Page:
As we have discussed in the Types of Software Testing guide, exploratory testing involves creating test cases based on ‘what-if’ scenarios, where testers do not check the system in advance, but through the lens of learning and discovery, explore possible scenarios that require deep-dive testing. This type of software testing is subjective in nature and depends on the individual tester’s objectives, wherein they will explore the application in several different ways, study its flow, and simultaneously undertake both test design and execution.
Unlike the scripted testing approach that arises from requirements and can in most cases be automated, exploratory testing is more complex and spontaneous in nature, involving the human element of learning and adapting. Exploratory testing may be performed freestyle, which follows no stringent rules, strategy-based, which calls for a particular testing methodology, or on the basis of scenarios such as real use case scenarios.
Its pros include its investigative approach that helps find bugs that may otherwise go undetected and deeper test drill-down than other testing techniques. However, its cons include the fact that it is heavily dependent on the individual tester’s skills and domain knowledge. Today, exploratory testing has gathered momentum and is considered essential to a comprehensive testing strategy, though adoption is often sporadic due to heavy workloads.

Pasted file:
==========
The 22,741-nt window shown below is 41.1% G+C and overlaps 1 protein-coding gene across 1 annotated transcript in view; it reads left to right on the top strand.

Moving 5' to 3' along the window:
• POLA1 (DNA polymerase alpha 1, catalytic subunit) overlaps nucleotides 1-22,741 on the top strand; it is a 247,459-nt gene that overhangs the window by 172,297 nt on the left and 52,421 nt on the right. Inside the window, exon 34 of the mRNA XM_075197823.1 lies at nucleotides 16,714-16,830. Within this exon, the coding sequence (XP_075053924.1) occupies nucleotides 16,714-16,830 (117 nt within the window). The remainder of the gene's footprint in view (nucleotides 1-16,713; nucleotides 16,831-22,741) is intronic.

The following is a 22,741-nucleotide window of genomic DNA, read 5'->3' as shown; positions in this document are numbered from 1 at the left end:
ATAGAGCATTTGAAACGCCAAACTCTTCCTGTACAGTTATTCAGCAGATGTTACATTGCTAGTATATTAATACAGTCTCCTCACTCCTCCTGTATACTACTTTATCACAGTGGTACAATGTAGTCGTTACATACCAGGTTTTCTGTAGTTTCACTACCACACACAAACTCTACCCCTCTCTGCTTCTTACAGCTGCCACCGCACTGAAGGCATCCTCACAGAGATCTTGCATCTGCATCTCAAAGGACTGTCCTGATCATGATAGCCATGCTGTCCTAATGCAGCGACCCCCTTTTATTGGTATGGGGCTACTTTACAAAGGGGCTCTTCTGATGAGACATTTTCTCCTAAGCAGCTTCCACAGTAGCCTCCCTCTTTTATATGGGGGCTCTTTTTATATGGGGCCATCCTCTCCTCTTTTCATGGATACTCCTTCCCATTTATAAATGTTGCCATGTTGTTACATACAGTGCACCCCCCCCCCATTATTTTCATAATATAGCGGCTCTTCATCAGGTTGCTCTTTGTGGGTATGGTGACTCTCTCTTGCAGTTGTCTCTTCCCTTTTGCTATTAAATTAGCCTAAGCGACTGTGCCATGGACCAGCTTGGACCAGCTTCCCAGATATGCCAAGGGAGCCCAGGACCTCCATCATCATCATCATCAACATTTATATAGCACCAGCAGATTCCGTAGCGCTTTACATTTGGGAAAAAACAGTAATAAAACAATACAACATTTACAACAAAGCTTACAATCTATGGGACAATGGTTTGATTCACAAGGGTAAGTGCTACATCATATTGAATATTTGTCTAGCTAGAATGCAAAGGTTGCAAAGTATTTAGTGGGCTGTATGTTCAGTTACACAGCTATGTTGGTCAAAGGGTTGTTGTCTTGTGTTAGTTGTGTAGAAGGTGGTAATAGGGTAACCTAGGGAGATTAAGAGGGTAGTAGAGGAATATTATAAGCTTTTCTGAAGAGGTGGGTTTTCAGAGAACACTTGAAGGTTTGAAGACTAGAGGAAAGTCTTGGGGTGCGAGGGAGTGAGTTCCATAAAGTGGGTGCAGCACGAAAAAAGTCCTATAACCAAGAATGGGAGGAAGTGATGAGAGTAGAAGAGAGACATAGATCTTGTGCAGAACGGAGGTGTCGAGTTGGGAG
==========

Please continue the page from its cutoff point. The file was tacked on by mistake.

Unstructured Bug Detection: As exploratory testing is unstructured in nature, it helps to detect bugs that may go undiscovered in other types of structured testing.
Agile Methodology: It fits right into agile workflows, as it helps document findings, and enables everyone to participate and adapt to changes quickly.
Focus on Continuous Integration: As more companies realize the value of Continuous Integration for faster time-to-market, exploratory testing proves to be useful as it focuses on unique end-user personas and scenarios that help improve test coverage and create a rapid feedback mechanism.
Exploratory testing is most beneficial in these scenarios:
Following are the three main types of exploratory testing:
Exploratory testing follows a session-based test management cycle (SBTM) which involves:
This step involves categorizing common issues in past projects, analyzing their root cause, and developing ideas to mitigate these in the current application.
This step involves determining what to test, how it can be tested, and how the end user would use the application.
Here, a pair of testers work jointly to test the system within ninety minutes and evaluate the application’s response in different test case scenarios.
All defects are evaluated and final learnings from the testing are arrived at, including an analysis of all areas that were covered during testing.
The output results are evaluated and compared with the results of the test charter.